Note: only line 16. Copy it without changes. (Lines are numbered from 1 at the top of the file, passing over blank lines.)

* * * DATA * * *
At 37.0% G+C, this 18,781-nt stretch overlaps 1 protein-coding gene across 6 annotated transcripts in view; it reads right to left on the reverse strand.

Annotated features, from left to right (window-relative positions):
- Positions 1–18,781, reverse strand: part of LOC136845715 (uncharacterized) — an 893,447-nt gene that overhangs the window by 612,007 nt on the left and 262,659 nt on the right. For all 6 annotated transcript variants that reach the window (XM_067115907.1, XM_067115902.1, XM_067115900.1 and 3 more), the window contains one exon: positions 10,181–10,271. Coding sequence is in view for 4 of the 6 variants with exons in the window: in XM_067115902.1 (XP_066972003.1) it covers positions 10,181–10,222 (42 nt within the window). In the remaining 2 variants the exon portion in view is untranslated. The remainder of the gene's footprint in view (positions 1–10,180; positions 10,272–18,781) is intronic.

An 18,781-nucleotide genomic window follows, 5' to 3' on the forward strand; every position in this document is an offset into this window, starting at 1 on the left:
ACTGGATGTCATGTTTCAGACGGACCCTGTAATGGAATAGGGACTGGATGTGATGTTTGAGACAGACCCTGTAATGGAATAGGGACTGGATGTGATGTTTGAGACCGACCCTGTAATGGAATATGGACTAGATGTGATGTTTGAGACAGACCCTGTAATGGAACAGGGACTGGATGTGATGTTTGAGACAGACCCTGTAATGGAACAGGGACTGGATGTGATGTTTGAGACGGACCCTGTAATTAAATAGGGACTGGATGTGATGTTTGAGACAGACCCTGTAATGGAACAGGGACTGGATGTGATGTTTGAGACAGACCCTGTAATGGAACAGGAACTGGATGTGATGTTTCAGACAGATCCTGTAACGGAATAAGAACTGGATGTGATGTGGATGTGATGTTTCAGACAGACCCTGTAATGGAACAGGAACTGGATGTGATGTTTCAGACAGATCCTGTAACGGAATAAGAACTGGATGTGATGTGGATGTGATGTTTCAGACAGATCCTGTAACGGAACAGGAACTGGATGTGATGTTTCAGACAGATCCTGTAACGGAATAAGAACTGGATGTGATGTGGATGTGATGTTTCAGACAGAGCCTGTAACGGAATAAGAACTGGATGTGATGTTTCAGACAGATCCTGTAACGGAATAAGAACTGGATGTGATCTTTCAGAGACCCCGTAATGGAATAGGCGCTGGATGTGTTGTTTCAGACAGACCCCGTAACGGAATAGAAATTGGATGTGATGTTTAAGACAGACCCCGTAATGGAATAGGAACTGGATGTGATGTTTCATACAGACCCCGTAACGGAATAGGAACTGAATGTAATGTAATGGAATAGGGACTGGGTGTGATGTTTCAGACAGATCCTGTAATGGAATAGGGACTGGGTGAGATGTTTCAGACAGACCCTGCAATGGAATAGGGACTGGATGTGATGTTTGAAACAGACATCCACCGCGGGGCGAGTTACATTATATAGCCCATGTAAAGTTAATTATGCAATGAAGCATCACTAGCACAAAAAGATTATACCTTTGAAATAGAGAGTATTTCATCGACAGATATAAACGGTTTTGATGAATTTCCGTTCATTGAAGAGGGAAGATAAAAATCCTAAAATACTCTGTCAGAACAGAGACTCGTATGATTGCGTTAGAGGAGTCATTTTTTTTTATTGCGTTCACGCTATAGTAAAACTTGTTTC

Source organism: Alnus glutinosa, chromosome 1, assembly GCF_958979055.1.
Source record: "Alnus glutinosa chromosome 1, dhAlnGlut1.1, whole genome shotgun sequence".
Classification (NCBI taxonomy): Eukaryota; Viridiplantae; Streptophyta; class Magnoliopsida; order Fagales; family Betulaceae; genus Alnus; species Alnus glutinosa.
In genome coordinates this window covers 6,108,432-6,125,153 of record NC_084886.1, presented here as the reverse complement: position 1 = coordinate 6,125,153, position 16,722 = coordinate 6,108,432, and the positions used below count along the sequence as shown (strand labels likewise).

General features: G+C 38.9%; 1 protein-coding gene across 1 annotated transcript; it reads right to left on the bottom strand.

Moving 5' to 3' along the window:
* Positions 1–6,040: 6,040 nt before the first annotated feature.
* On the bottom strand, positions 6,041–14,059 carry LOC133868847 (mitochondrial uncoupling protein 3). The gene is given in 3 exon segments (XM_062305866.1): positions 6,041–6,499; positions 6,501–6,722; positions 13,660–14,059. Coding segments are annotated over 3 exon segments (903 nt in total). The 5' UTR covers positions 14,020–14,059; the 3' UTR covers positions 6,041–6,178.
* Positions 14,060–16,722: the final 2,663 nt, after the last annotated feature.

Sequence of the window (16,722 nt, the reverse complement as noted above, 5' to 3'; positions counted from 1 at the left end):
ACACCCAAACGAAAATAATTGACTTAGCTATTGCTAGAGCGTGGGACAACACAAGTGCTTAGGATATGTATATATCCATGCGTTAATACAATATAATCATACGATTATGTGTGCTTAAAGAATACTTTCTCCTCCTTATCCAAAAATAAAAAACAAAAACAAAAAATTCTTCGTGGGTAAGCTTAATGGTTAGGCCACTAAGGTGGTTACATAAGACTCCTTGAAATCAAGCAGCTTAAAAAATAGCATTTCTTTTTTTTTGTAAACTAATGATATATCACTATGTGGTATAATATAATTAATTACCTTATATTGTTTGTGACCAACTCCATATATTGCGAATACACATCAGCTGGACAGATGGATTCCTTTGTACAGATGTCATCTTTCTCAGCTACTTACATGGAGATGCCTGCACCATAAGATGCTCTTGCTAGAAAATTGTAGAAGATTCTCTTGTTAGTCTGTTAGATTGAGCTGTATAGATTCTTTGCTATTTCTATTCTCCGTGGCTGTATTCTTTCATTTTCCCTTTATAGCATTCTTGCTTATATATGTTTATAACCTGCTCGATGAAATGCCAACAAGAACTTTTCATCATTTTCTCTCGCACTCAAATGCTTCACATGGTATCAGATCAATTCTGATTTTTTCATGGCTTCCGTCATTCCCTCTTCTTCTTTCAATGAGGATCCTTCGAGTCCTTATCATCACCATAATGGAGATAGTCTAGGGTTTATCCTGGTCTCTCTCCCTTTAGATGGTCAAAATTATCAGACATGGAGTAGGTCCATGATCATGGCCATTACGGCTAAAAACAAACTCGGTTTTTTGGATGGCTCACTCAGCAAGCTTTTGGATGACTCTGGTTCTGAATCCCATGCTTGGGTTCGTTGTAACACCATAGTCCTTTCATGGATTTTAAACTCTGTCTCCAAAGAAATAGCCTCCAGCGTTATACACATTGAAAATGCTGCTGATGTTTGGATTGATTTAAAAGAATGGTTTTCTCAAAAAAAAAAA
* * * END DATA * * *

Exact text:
ACACCCAAACGAAAATAATTGACTTAGCTATTGCTAGAGCGTGGGACAACACAAGTGCTTAGGATATGTATATATCCATGCGTTAATACAATATAATCATACGATTATGTGTGCTTAAAGAATACTTTCTCCTCCTTATCCAAAAATAAAAAACAAAAACAAAAAATTCTTCGTGGGTAAGCTTAATGGTTAGGCCACTAAGGTGGTTACATAAGACTCCTTGAAATCAAGCAGCTTAAAAAATAGCATTTCTTTTTTTTTGTAAACTAATGATATATCACTATGTGGTATAATATAATTAATTACCTTATATTGTTTGTGACCAACTCCATATATTGCGAATACACATCAGCTGGACAGATGGATTCCTTTGTACAGATGTCATCTTTCTCAGCTACTTACATGGAGATGCCTGCACCATAAGATGCTCTTGCTAGAAAATTGTAGAAGATTCTCTTGTTAGTCTGTTAGATTGAGCTGTATAGATTCTTTGCTATTTCTATTCTCCGTGGCTGTATTCTTTCATTTTCCCTTTATAGCATTCTTGCTTATATATGTTTATAACCTGCTCGATGAAATGCCAACAAGAACTTTTCATCATTTTCTCTCGCACTCAAATGCTTCACATGGTATCAGATCAATTCTGATTTTTTCATGGCTTCCGTCATTCCCTCTTCTTCTTTCAATGAGGATCCTTCGAGTCCTTATCATCACCATAATGGAGATAGTCTAGGGTTTATCCTGGTCTCTCTCCCTTTAGATGGTCAAAATTATCAGACATGGAGTAGGTCCATGATCATGGCCATTACGGCTAAAAACAAACTCGGTTTTTTGGATGGCTCACTCAGCAAGCTTTTGGATGACTCTGGTTCTGAATCCCATGCTTGGGTTCGTTGTAACACCATAGTCCTTTCATGGATTTTAAACTCTGTCTCCAAAGAAATAGCCTCCAGCGTTATACACATTGAAAATGCTGCTGATGTTTGGATTGATTTAAAAGAATGGTTTTCTCAAAAAAAAAAA